Small Business Lending Continued to Rise in First Quarter

The improving economy is likely leading many small business owners nationwide to consider expansion, and many might need to rely upon lending solutions from financial institutions to accomplish these newfound goals. Fortunately, it seems lenders are once again rising to meet that potential need.

The Small Business Credit Index rose 4.7 points in the first three months of the year to a total of 109, an increase from the previous quarter's upwardly-revised rating of 104.3, and more in line with the levels seen in the third quarter of 2012, according to the latest data from the credit monitoring bureau Experian and Moody's Analytics. Much of that improvement came because small business owners are now getting a better handle on their finances and decreasing the rates at which they fall behind on their loan payments, and because consumer spending has continued to rise in the early part of the year.

"Small business credit conditions are improving, but only slowly and unevenly across the country," said Mark Zandi, chief economist at Moody's Analytics. "Much further progress this year will be difficult given the likely fallout from sizable tax increases and government spending cuts, but conditions are expected to improve next year once these fiscal headwinds begin to fade."

With respect to the unevenness, it seems that most of the improving credit conditions have come in the Western part of the country, thanks in large part to the home prices there rising more quickly than they are on the East Coast, the report said. Delinquency rates were at their lowest points for small businesses in Houston, Phoenix, and San Diego, well below the average nationwide rates, while major cities in the East saw theirs come in at more than double the national average. Similarly, on a state-by-state basis, the lowest delinquency was observed in Arizona, Utah, Colorado, Wyoming, and Idaho.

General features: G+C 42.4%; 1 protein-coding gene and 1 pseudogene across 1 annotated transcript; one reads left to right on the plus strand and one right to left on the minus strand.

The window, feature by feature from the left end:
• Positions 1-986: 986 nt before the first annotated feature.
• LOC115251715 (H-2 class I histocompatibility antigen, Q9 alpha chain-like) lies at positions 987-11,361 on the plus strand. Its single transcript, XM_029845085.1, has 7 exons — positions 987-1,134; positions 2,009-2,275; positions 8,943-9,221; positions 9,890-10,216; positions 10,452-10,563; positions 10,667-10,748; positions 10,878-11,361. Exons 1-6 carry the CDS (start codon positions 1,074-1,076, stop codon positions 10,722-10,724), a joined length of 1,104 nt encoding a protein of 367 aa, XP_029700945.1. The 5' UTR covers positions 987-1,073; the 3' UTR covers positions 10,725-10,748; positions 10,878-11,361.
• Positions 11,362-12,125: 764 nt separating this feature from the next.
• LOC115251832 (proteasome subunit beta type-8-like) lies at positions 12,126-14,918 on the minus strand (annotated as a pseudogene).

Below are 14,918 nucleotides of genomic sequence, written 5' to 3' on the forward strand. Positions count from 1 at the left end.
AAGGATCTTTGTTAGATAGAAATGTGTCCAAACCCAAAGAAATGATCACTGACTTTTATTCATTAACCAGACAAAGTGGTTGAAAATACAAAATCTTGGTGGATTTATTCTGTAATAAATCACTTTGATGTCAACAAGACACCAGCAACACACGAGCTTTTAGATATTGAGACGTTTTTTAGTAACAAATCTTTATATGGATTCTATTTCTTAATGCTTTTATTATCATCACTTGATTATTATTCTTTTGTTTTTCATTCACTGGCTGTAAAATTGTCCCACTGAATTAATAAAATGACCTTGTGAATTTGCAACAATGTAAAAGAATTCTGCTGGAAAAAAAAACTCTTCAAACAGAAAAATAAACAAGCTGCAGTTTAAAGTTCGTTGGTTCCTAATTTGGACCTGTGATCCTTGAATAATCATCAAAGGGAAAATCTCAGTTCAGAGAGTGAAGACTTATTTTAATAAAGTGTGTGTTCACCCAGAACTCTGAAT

Small business owners in all parts of the country should carefully assess how their businesses are going and their local economies are improving before they make any firm decisions about taking out more credit. They may need to assess their small business insurance needs before they commit to expanding, as doing so might increase their needs for workers' compensation or general liability insurance.